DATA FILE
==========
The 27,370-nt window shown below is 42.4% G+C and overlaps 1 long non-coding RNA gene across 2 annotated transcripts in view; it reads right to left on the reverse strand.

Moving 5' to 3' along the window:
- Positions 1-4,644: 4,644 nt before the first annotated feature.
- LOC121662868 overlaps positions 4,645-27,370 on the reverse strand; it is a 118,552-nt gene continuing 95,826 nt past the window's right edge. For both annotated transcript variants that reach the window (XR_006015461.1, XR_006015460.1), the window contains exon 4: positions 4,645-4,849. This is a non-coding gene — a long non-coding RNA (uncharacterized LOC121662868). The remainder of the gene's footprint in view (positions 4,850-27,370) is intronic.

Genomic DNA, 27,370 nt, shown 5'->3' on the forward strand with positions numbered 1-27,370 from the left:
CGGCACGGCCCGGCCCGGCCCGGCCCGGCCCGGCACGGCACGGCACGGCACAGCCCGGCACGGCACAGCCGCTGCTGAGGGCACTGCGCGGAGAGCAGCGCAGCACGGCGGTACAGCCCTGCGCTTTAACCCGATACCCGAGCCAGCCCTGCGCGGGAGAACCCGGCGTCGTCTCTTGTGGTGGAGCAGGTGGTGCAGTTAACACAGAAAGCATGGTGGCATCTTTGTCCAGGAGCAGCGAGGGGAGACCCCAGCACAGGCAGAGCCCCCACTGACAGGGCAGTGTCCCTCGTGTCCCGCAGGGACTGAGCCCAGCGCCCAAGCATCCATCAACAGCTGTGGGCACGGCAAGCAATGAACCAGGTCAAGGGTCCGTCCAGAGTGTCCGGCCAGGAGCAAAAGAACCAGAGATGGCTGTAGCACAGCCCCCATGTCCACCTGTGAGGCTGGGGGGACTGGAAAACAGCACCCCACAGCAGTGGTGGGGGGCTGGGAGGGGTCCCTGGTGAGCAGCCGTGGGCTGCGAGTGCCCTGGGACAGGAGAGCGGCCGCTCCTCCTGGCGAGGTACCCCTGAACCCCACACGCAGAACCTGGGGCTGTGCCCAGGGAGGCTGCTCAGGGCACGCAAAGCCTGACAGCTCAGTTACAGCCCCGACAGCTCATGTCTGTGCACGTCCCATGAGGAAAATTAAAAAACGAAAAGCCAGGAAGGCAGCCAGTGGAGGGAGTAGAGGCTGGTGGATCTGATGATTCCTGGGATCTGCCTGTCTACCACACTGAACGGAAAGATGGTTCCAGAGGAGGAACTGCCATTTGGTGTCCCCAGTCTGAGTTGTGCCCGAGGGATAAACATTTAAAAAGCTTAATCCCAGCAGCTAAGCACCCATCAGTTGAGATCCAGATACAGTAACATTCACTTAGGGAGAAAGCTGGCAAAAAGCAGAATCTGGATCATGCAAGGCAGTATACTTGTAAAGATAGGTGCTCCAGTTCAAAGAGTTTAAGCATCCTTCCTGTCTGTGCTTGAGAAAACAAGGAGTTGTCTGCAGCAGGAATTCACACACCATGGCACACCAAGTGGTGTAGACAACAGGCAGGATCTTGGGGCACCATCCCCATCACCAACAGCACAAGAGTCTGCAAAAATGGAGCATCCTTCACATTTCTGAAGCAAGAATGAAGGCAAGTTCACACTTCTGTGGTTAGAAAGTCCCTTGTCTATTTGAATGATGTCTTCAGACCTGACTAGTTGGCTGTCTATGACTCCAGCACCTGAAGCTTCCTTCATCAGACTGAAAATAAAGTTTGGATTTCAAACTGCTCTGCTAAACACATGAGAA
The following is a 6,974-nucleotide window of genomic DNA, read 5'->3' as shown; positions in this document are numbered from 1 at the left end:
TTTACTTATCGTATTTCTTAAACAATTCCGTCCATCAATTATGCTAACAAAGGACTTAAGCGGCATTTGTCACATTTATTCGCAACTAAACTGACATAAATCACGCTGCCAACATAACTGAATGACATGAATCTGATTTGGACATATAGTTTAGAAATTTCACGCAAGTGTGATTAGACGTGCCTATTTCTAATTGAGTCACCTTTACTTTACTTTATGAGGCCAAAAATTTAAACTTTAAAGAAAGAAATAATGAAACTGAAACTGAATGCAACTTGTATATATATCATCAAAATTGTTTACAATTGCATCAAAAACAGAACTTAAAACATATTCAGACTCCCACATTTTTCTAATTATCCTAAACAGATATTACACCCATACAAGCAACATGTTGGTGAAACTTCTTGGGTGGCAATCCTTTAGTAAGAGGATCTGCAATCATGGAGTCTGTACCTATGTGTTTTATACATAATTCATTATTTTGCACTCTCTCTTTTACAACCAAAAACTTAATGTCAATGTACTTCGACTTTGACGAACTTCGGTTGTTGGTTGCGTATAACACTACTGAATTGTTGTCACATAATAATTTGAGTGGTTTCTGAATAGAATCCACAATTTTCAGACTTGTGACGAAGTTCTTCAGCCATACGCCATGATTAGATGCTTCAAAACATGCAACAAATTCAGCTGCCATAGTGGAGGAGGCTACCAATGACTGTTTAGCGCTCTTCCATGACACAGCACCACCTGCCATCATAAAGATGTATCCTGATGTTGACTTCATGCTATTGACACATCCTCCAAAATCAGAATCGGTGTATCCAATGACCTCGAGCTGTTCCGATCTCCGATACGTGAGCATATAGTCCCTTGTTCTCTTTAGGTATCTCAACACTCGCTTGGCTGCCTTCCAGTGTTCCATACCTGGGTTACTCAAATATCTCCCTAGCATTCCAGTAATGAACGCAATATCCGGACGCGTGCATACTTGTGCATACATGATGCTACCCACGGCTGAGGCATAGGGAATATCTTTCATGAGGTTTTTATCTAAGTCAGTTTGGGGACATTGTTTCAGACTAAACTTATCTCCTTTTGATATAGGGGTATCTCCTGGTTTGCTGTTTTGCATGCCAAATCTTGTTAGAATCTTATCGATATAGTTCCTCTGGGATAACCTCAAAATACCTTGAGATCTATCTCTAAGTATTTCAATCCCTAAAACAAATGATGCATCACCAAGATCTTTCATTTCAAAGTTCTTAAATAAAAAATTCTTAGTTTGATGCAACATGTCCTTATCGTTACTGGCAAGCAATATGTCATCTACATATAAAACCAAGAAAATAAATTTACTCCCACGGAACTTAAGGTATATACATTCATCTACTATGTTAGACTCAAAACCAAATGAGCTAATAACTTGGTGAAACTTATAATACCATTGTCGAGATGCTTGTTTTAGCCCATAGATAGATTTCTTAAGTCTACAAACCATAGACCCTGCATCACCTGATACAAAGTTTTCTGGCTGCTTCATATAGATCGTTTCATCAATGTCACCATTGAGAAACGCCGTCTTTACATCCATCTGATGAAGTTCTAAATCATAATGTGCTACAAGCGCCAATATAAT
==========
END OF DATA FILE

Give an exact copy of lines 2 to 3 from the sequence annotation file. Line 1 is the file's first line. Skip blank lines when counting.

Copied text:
Moving 5' to 3' along the window:
- Positions 1-4,644: 4,644 nt before the first annotated feature.